[Haskell-cafe] Re: Type-Level Naturals Like Prolog?
Jared Warren
jawarren at gmail.com
Tue Jul 18 15:12:09 EDT 2006
> >> % defining natural numbers
> >> natural(zero).
> >> natural(s(X)) :- natural(X).
> >>
> >> % translate to integers
> >> toInt(zero, 0).
> >> toInt(s(X), N) :- toInt(X, Y), N is Y + 1.
>
> > Thank you. I can now more precisely state that what I'm trying to
> > figure out is: what is 's', a predicate or a data structure? If it's a
> > predicate, where are its instances? If not, what is the difference
> > between the type language and Prolog such that the type language
> > requires data structures?
>
> it's data structure, to be exact, it's data constructor - just like,
> for example, "Just" in Haskell. Haskell requires that all data
> constructors should be explicitly defined before they can be used. you
> can use "Just" to construct data values only if your program declares
> "Just" as data constructor with "data" definition like this:
>
> data Maybe a = Just a | Nothing
>
> Prolog is more liberate language and there you can use any data
> constructors without their explicit declarations, moreover, there is
> no such declarations anyway
>
[deletia]
>
> i once said you about good paper on type-classes level programming. if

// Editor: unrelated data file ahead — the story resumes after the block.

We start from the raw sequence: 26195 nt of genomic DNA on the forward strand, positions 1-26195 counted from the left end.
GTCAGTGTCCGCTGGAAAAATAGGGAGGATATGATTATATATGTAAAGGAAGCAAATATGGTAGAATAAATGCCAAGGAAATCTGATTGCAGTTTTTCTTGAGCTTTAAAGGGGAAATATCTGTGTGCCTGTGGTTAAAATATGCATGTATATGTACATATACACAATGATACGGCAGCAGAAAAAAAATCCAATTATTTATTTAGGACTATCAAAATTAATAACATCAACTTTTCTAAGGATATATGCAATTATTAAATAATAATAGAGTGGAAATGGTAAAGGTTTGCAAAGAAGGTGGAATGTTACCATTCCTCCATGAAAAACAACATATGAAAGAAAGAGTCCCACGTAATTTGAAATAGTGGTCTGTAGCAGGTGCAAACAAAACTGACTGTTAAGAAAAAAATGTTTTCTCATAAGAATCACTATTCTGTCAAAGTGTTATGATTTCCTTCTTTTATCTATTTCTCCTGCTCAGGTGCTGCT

> you want, i can send you my unfinished article on this topic which shows
> correspondences between logic programming, type classes and GADTs
So predicates and data constructors have similar syntax but different
semantics in Prolog? Say, for the sake of argument, if I wanted to do
automatic translation, how would I tell which was which in a Prolog
program?
"Faking it: Simulating dependent types in Haskell" certainly explains
*one* way to simulate dependent types, but I need to justify the
existence of type constructors in an Idealised Haskell, so I must
understand why the implementation in Prolog does not appear to be a
literal translation.
I would love to read your article! (I can give you a [forthcoming?]
citation if I ever get through this part of my thesis. :-/)
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